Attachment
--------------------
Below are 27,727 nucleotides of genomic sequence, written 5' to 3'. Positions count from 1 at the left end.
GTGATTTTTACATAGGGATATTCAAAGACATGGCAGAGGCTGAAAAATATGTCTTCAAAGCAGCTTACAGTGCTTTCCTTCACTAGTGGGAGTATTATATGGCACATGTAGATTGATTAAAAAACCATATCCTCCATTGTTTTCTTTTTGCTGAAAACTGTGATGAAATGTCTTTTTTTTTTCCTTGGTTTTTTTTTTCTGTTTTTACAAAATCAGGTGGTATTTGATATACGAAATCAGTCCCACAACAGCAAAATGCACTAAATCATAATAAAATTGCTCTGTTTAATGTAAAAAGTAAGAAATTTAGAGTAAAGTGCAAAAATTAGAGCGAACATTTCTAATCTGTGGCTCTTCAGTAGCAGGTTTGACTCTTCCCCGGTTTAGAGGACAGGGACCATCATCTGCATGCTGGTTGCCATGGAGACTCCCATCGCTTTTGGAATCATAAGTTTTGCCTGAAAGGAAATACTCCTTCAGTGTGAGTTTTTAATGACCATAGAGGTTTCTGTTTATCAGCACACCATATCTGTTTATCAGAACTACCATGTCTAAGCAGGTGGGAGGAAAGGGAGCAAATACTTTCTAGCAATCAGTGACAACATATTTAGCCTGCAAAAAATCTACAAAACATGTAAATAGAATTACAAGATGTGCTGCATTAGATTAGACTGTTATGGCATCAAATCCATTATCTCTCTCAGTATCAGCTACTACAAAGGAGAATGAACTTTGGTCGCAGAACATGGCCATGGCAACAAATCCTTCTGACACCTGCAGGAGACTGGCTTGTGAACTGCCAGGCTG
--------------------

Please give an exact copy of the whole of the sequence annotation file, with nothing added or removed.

Below are 27,727 nucleotides of genomic sequence, written 5' to 3'. Positions count from 1 at the left end.
GTGATTTTTACATAGGGATATTCAAAGACATGGCAGAGGCTGAAAAATATGTCTTCAAAGCAGCTTACAGTGCTTTCCTTCACTAGTGGGAGTATTATATGGCACATGTAGATTGATTAAAAAACCATATCCTCCATTGTTTTCTTTTTGCTGAAAACTGTGATGAAATGTCTTTTTTTTTTCCTTGGTTTTTTTTTTCTGTTTTTACAAAATCAGGTGGTATTTGATATACGAAATCAGTCCCACAACAGCAAAATGCACTAAATCATAATAAAATTGCTCTGTTTAATGTAAAAAGTAAGAAATTTAGAGTAAAGTGCAAAAATTAGAGCGAACATTTCTAATCTGTGGCTCTTCAGTAGCAGGTTTGACTCTTCCCCGGTTTAGAGGACAGGGACCATCATCTGCATGCTGGTTGCCATGGAGACTCCCATCGCTTTTGGAATCATAAGTTTTGCCTGAAAGGAAATACTCCTTCAGTGTGAGTTTTTAATGACCATAGAGGTTTCTGTTTATCAGCACACCATATCTGTTTATCAGAACTACCATGTCTAAGCAGGTGGGAGGAAAGGGAGCAAATACTTTCTAGCAATCAGTGACAACATATTTAGCCTGCAAAAAATCTACAAAACATGTAAATAGAATTACAAGATGTGCTGCATTAGATTAGACTGTTATGGCATCAAATCCATTATCTCTCTCAGTATCAGCTACTACAAAGGAGAATGAACTTTGGTCGCAGAACATGGCCATGGCAACAAATCCTTCTGACACCTGCAGGAGACTGGCTTGTGAACTGCCAGGCTG